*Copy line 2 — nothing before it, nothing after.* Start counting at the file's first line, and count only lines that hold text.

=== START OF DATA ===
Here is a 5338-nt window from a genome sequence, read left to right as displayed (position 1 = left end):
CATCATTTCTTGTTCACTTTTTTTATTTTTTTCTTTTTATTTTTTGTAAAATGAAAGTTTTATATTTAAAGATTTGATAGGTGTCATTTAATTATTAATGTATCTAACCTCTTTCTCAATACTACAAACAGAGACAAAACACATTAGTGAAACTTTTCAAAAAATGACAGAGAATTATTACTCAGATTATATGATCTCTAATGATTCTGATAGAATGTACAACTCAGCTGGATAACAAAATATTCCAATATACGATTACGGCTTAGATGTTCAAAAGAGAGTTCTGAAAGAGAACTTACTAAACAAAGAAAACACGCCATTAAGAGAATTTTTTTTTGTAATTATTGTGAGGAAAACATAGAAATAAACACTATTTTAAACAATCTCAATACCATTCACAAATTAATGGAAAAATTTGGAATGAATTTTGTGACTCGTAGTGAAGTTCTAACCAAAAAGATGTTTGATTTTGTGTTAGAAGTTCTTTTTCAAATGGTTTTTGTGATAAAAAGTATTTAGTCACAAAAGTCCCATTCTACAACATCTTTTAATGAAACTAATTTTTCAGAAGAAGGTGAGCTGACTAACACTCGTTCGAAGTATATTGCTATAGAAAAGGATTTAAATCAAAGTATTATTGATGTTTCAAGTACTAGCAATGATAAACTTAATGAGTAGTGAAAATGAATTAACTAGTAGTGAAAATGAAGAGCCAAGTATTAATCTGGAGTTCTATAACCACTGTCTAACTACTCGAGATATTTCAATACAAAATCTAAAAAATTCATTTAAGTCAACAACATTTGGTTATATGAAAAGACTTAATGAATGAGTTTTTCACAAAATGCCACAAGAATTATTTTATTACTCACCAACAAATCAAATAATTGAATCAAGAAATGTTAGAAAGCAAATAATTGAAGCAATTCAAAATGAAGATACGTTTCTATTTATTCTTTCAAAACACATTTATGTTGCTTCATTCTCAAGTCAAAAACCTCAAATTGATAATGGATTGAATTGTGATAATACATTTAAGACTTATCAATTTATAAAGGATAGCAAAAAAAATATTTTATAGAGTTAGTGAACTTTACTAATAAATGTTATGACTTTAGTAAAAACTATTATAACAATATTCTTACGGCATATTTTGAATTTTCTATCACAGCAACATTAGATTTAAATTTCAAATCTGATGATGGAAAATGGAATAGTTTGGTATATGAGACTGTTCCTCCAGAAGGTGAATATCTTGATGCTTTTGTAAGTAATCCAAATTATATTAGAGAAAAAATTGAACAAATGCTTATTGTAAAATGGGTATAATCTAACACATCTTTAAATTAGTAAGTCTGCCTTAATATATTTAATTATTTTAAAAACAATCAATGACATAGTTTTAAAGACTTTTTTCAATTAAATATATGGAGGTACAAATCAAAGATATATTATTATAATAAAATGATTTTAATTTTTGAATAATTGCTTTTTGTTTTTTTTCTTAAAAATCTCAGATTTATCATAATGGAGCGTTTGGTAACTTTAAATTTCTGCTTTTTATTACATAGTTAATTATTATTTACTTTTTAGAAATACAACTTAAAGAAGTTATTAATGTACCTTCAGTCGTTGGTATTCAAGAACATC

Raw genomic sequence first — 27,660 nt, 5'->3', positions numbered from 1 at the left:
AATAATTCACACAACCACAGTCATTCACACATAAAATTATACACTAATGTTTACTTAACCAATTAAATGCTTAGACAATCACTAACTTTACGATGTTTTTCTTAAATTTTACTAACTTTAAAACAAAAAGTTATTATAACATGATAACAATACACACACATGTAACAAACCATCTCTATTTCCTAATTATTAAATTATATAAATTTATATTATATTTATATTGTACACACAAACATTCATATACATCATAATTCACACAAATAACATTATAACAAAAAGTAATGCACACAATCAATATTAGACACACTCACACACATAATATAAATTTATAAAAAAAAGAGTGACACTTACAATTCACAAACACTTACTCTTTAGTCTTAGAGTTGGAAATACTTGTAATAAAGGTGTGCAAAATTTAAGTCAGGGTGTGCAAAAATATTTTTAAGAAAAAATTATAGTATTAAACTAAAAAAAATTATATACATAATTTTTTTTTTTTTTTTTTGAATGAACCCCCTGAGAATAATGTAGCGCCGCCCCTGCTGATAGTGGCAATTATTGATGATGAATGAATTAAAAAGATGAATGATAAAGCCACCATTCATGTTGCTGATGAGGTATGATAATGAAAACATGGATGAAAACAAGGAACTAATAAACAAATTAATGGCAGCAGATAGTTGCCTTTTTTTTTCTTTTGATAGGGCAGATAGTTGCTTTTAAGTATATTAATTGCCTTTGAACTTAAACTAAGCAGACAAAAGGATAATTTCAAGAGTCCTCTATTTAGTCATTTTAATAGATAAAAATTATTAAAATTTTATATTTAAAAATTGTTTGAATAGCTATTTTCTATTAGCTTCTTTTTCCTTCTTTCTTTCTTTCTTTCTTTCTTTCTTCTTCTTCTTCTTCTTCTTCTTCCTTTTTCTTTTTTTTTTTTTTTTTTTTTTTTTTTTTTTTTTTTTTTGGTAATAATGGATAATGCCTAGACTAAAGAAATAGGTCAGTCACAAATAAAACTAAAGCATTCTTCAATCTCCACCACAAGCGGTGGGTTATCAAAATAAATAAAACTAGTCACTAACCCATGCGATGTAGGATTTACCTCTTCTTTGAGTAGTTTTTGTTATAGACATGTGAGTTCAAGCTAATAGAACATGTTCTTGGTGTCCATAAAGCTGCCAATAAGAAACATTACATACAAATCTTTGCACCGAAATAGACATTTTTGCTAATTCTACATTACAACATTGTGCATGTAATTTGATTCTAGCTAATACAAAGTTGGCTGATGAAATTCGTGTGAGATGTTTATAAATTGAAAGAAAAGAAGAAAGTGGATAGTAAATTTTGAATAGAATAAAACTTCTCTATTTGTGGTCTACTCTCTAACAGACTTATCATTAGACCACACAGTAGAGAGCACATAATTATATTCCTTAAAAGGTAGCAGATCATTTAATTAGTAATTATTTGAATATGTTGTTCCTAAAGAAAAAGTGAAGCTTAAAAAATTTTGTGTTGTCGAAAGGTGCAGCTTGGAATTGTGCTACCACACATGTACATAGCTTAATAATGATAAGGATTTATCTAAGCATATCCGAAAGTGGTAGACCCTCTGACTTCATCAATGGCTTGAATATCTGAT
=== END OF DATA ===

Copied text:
CATCATTTCTTGTTCACTTTTTTTATTTTTTTCTTTTTATTTTTTGTAAAATGAAAGTTTTATATTTAAAGATTTGATAGGTGTCATTTAATTATTAATGTATCTAACCTCTTTCTCAATACTACAAACAGAGACAAAACACATTAGTGAAACTTTTCAAAAAATGACAGAGAATTATTACTCAGATTATATGATCTCTAATGATTCTGATAGAATGTACAACTCAGCTGGATAACAAAATATTCCAATATACGATTACGGCTTAGATGTTCAAAAGAGAGTTCTGAAAGAGAACTTACTAAACAAAGAAAACACGCCATTAAGAGAATTTTTTTTTGTAATTATTGTGAGGAAAACATAGAAATAAACACTATTTTAAACAATCTCAATACCATTCACAAATTAATGGAAAAATTTGGAATGAATTTTGTGACTCGTAGTGAAGTTCTAACCAAAAAGATGTTTGATTTTGTGTTAGAAGTTCTTTTTCAAATGGTTTTTGTGATAAAAAGTATTTAGTCACAAAAGTCCCATTCTACAACATCTTTTAATGAAACTAATTTTTCAGAAGAAGGTGAGCTGACTAACACTCGTTCGAAGTATATTGCTATAGAAAAGGATTTAAATCAAAGTATTATTGATGTTTCAAGTACTAGCAATGATAAACTTAATGAGTAGTGAAAATGAATTAACTAGTAGTGAAAATGAAGAGCCAAGTATTAATCTGGAGTTCTATAACCACTGTCTAACTACTCGAGATATTTCAATACAAAATCTAAAAAATTCATTTAAGTCAACAACATTTGGTTATATGAAAAGACTTAATGAATGAGTTTTTCACAAAATGCCACAAGAATTATTTTATTACTCACCAACAAATCAAATAATTGAATCAAGAAATGTTAGAAAGCAAATAATTGAAGCAATTCAAAATGAAGATACGTTTCTATTTATTCTTTCAAAACACATTTATGTTGCTTCATTCTCAAGTCAAAAACCTCAAATTGATAATGGATTGAATTGTGATAATACATTTAAGACTTATCAATTTATAAAGGATAGCAAAAAAAATATTTTATAGAGTTAGTGAACTTTACTAATAAATGTTATGACTTTAGTAAAAACTATTATAACAATATTCTTACGGCATATTTTGAATTTTCTATCACAGCAACATTAGATTTAAATTTCAAATCTGATGATGGAAAATGGAATAGTTTGGTATATGAGACTGTTCCTCCAGAAGGTGAATATCTTGATGCTTTTGTAAGTAATCCAAATTATATTAGAGAAAAAATTGAACAAATGCTTATTGTAAAATGGGTATAATCTAACACATCTTTAAATTAGTAAGTCTGCCTTAATATATTTAATTATTTTAAAAACAATCAATGACATAGTTTTAAAGACTTTTTTCAATTAAATATATGGAGGTACAAATCAAAGATATATTATTATAATAAAATGATTTTAATTTTTGAATAATTGCTTTTTGTTTTTTTTCTTAAAAATCTCAGATTTATCATAATGGAGCGTTTGGTAACTTTAAATTTCTGCTTTTTATTACATAGTTAATTATTATTTACTTTTTAGAAATACAACTTAAAGAAGTTATTAATGTACCTTCAGTCGTTGGTATTCAAGAACATC